Cubs Prospect Notes: Jensen's Upside, Another Mixed Mervis Report, New Top 30 List, More

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Cubs Prospect Notes: Jensen’s Upside, Another Mixed Mervis Report, New Top 30 List, More

Chicago Cubs

Some Chicago Cubs prospect notes for your Tuesday afternoon …

  • I wouldn’t characterize it as a shock – or even a surprise – that righty Ryan Jensen was added to the 40-man roster last week to protect him from the Rule 5 Draft, but he was the only guy added who wasn’t previously considered a lock (like Brennen Davis, Kevin Alcántara, and Ben Brown). That will naturally make folks a little more curious about what the Cubs have planned for Jensen in 2023, and thus I very much appreciate the latest from Sahadev Sharma and Patrick Mooney:
  • Read it if you the whole picture on Jensen’s evolution, and why – behind the scenes – it had become a no-brainer that he would be added to the 40-man roster. The short version is that the Cubs knew by the Spring that Jensen’s delivery needed significant work, but the actual process of getting there is complex, multi-layered, and requires total buy-in from the player. One of the biggest steps was the midseason detour on the Development List back in Arizona, out of which we saw Jensen return to Tennessee with a very noticeably reduced arm stroke, and the stuff still looking nasty. By the end of the year, the Cubs were really liking where Jensen was.
  • Jensen, who was the Cubs’ first round pick in 2019 and is about to turn 25, will keep starting on into 2023 (one team official in the article says he graded Jensen at SIX above-average pitches). It’s easy to look at the control issues and the near-100 mph and assume there’s a relief future there, but no reason to make that move just yet. I’d call it TBD whether he returns to Double-A Tennessee to open the season, or gets the bump to Triple-A Iowa. He might be a guy whom the Cubs need to see in the Spring to make a sure decision, given all that he’s been working on.

Having gone undrafted in 2020, Mervis makes for an appealing underdog story, although that label is a bit misleading. The draft lasted only five rounds that year, and he would have been a lock to go in the top 10 rounds as a senior out of Duke in a normal year. But, asterisk or not, the guy has hit. The lefty swinger entered the fall league having raked from High A all the way to Triple A, and batted .262/.324/.590 with a league-leading six home runs.

Turning 25 in April, he was also one of the oldest players in a league that skewed a bit younger this year, leaving scouts to suss out how much of his performance was projectable skill and how much was him beating up on younger pitchers in a pitching-poor league. “Feels like a guy who is going to be successful in the upper minors and then have a hard time adjusting to big-league pitching,” one scout said. The raw power is legit, earning a 65 grade from one evaluator, but his swing is a bit long and leaves him susceptible to left-on-left matchups.

There’s little mystery about his defense at first, though, which looked rough at times this fall. But the designated hitter spot and his ability to park balls in the seats may forgive some of that. Looking for a comparison, one scout suggested Daniel Vogelbach-type value. Another shot a little higher. “I’m a believer,” that scout said. “A Rowdy Tellez type who hits enough mistakes out.”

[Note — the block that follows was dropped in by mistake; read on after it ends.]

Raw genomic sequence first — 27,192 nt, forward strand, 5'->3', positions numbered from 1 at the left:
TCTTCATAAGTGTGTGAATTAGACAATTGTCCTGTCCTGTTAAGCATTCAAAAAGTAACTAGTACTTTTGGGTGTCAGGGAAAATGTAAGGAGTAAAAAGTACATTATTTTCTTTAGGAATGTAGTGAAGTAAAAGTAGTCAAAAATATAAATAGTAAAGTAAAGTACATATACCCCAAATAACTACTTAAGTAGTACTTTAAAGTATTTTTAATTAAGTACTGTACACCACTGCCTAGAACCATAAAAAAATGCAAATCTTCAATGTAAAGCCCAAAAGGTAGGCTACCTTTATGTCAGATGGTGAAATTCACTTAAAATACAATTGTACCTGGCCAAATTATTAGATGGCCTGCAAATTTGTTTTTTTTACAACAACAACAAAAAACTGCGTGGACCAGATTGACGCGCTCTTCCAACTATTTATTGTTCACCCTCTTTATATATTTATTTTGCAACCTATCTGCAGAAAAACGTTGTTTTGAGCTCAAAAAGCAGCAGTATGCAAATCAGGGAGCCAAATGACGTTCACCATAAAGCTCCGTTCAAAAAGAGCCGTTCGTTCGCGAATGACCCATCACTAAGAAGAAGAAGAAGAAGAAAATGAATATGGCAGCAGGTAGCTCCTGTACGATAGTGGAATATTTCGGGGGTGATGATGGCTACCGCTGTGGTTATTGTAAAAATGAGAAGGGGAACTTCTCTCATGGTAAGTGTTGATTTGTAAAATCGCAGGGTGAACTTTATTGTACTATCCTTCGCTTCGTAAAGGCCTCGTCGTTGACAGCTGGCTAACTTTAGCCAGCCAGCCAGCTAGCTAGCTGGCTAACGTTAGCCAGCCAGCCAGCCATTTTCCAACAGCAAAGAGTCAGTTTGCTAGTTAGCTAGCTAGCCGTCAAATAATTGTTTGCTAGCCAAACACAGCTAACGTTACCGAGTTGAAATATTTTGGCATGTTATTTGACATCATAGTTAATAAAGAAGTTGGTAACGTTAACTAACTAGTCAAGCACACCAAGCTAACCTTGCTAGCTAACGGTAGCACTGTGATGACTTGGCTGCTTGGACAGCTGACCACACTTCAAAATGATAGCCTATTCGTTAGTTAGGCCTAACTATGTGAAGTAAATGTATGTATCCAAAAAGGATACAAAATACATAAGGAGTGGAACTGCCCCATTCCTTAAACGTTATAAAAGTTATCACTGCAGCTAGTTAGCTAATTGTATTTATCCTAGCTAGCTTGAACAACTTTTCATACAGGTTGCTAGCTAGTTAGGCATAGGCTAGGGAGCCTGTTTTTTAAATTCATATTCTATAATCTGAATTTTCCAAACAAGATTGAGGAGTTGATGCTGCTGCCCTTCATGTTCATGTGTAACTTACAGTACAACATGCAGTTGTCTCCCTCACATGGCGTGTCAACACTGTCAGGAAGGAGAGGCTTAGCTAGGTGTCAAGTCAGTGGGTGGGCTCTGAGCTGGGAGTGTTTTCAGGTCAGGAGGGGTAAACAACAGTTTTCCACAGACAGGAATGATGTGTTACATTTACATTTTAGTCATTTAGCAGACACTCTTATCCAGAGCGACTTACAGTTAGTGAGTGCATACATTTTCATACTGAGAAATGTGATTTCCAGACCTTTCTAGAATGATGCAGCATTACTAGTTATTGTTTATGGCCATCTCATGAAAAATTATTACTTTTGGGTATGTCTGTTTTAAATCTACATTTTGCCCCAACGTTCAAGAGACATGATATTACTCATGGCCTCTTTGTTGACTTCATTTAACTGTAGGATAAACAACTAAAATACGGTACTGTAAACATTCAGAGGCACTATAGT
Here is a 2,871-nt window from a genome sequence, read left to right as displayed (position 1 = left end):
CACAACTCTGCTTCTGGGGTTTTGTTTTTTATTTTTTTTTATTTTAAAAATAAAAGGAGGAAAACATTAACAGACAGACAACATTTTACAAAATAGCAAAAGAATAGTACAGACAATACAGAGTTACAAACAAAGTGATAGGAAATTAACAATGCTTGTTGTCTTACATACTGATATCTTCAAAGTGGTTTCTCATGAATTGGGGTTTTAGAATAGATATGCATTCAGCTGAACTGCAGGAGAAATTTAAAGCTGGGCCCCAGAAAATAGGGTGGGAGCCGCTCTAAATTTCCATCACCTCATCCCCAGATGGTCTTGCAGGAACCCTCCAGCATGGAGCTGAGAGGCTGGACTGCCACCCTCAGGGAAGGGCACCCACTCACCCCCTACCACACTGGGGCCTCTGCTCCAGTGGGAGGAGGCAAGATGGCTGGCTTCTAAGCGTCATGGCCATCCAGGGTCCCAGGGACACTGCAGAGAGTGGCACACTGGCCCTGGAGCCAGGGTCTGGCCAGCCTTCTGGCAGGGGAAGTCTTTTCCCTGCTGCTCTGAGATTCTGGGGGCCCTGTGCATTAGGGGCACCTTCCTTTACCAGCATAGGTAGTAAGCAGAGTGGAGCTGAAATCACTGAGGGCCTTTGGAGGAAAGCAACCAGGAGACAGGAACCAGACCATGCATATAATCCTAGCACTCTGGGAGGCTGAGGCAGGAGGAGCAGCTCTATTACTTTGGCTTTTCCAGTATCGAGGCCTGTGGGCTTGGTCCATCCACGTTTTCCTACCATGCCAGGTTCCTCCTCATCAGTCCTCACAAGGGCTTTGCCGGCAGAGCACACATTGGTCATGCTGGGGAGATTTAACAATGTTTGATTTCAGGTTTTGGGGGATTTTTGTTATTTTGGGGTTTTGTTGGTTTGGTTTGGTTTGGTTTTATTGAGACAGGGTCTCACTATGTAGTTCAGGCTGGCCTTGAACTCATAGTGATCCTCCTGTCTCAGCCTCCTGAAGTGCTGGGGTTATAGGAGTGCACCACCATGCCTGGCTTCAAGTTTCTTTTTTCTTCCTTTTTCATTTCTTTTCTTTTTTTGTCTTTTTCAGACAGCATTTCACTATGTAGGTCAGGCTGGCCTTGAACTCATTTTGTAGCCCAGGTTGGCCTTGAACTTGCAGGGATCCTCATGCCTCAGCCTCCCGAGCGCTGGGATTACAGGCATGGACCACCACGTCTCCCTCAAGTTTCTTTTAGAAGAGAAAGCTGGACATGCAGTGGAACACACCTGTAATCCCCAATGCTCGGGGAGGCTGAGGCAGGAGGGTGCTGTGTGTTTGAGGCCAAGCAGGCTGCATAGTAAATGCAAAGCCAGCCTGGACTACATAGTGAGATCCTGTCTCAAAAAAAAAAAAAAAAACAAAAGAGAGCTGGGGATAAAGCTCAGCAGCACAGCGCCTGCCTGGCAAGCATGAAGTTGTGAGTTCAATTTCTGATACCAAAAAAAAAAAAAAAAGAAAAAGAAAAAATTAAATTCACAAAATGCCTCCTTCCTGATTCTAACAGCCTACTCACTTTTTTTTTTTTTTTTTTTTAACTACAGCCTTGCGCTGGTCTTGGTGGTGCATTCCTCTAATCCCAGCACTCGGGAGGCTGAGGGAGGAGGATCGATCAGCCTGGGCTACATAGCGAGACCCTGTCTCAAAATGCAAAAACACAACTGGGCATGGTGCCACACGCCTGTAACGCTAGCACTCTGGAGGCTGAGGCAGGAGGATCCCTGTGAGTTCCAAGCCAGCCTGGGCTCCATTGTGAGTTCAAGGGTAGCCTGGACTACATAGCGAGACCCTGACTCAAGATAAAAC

• I know that it’s a brief look in a specialized league, and it comes after a season where Mervis did EVERYTHING you could possibly hope for from a production standpoint. But you can’t just ignore the scouting looks because you don’t like what they say. Maybe there are reasons to be concerned about his ability against big-league-caliber pitching, and maybe we’ll see that in time (at which point you just hope he adjusts and keeps developing). I think the question on his defense there is a *BIT* strong, since there is no universe in which he’s close to being a DH-only type.

As for the offensive comp to Dan Vogelbach, that wouldn’t be the worst outcome, right, since we know the glove would actually be playable at first base? Vogelbach is a career .218/.343/.411/110 wRC+ hitter, and has hit righties at .238/.364/.458/127 wRC+. Not exactly what you’d want at first base, but again, the big difference is that Vogelbach is a true DH-only guy. Matt Mervis can play first base. (Also, I reallllly don’t see the comp. Vogelbach was a never-swing-at-anything type of disciplined guy, which has always really hampered his power production. Mervis is much more aggressive, and his ISOs this year blow away anything Vogelbach ever did in the minors.)

  • The Northside Bound crew each offered their top 30 prospect lists over the past week, and then the combined list just dropped:
  • Obviously the serious injuries to Alexander Canario, and the lost season/setback for Brennen Davis, have really put a sour note on things. But it’s good to see a list like that and be reminded that, at a minimum, the Cubs have ridiculous quality depth right now. You have a guy like Jordan Wicks showing up at 8, Cristian Hernández at 9, James Triantos at 14, D.J. Herz at 16, Caleb Kilian at 20 … and all of that is totally justifiable. I tend to think the story of last offseason for the system is still the story this offseason (but probably even more pronounced): the near-big-league-ready, true-impact types are few and far between. But the quality depth is as strong as I can remember seeing.
  • New Cubs utility prospect Miles Mastrobuoni got a mention from Eric Longenhagen in his latest FanGraphs chat: “Love Mastro as a do-it-all bench piece. Low impact, but belongs in the bigs.” Hey, I’ll take it.

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Author: Brett Taylor

Brett Taylor is the Editor and Lead Cubs Writer at Bleacher Nation, and you can find him on Twitter at @BleacherNation and @Brett_A_Taylor.